Nonprofit Wipe Outs on the Way to Big Dreams: How Visions Clobber Entrepreneurial Nonprofit Leaders

Visions matter. Visions are the DNA of success, of monumental change, of dreams–coming true.

Visions inform the world. They energize labor and recruit resources. Moreover, like a tunnel leading to your grand entrance, visions align friends and supporters and their energies in one direction.

However, and you knew this was coming . . .

Visions Can Destroy the work of Entrepreneurial Nonprofit Leaders 

How is it possible that your vision, universally perceived as good, might destroy good works? Visions when poorly designed misdirect energy and injures people and squanders resources.

You can, as I’ve witnessed in my advising work, design visions without fatal flaws. Later this week, I’m part of a panel discussing Entrepreneurial Nonprofit Leadership. (It’s not too late–sign up here.) To prepare, I studied my client list and interviews. I analyzed leaders with the most entrepreneurial mindset and their visions. I found five vision challenges.

Here’s one:

1. Hairy and Audacious and Imprudent 

As leaders, we’ve taken to heart, Jim Collin’s invitation to seek big hairy audacious goal (BHAG.) What we haven’t reckoned with is what happens when we step beyond audacious into the big, hairy, and imprudent. 

An executive casts an other-worldly vision to increase the organization’s annual output by over 1200 percent. (Translate this into your world. Say you serve 1,000 customers a year. The vision calls for you to increase your production to 12,000 in twelve months!)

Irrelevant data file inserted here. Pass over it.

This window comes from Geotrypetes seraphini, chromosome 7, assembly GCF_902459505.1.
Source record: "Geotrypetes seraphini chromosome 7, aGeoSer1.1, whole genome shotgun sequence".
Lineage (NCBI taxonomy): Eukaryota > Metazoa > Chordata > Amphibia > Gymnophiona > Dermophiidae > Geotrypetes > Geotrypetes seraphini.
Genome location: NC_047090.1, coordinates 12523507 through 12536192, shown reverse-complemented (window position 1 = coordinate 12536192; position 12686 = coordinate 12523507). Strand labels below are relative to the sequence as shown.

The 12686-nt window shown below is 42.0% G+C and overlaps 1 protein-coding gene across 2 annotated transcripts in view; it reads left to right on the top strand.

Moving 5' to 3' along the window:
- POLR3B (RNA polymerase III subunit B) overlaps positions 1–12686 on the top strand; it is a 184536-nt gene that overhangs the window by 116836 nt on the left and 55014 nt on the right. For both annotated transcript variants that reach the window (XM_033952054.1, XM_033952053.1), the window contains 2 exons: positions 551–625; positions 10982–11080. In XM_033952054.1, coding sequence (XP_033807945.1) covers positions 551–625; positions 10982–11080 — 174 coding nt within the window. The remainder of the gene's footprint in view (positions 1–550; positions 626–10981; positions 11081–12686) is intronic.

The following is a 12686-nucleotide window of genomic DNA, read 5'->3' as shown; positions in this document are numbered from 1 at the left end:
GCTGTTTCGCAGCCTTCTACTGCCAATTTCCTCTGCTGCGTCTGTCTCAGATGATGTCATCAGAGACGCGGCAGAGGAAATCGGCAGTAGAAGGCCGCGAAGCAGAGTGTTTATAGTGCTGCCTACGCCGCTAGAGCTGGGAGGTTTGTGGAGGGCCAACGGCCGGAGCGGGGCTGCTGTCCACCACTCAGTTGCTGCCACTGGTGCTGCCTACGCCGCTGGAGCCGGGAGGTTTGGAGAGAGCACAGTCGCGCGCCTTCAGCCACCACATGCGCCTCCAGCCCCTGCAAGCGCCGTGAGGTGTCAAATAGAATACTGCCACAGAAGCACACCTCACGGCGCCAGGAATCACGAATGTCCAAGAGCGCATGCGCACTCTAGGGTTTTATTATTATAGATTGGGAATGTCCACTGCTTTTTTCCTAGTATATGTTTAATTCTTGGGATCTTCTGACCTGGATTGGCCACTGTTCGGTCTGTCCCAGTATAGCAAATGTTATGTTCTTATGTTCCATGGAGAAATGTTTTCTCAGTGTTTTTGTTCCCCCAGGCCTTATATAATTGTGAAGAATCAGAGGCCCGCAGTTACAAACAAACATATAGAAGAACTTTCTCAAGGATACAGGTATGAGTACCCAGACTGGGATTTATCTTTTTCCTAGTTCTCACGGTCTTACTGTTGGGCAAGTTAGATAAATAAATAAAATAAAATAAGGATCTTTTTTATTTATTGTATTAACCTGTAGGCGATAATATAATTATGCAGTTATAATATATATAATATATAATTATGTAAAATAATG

So you wonder, what was the executive’s revenue plan to support this expansion?
More of what they already did.

It was sort of like a huge troll tromping through the organization.

Within 24 months, the CEO resigned. For the following five years, the organization struggled, like a spinning top, to right itself.

How can you avoid the impudent vision? Control the way you present it your colossal goal.

I worked with a client running down the colossal goal pathway. Instead, of releasing the whole vision or discarding it, I counseled him to share just what people needed to know now-the part that he was actively pursuing. He followed my advice. People, including his donors, got just as excited. Staff got less spoked. He reached his goal, kept his job, and now is working on the next phase.

The lesson? Resist the temptation to publicize all of your vision before you’ve done any.

Is Your Vision a Problem? 

Crazy big visions reflect just one challenge of developing a compelling vision and entrepreneurial nonprofit leadership. You can learn more on Wednesday. Please join us.

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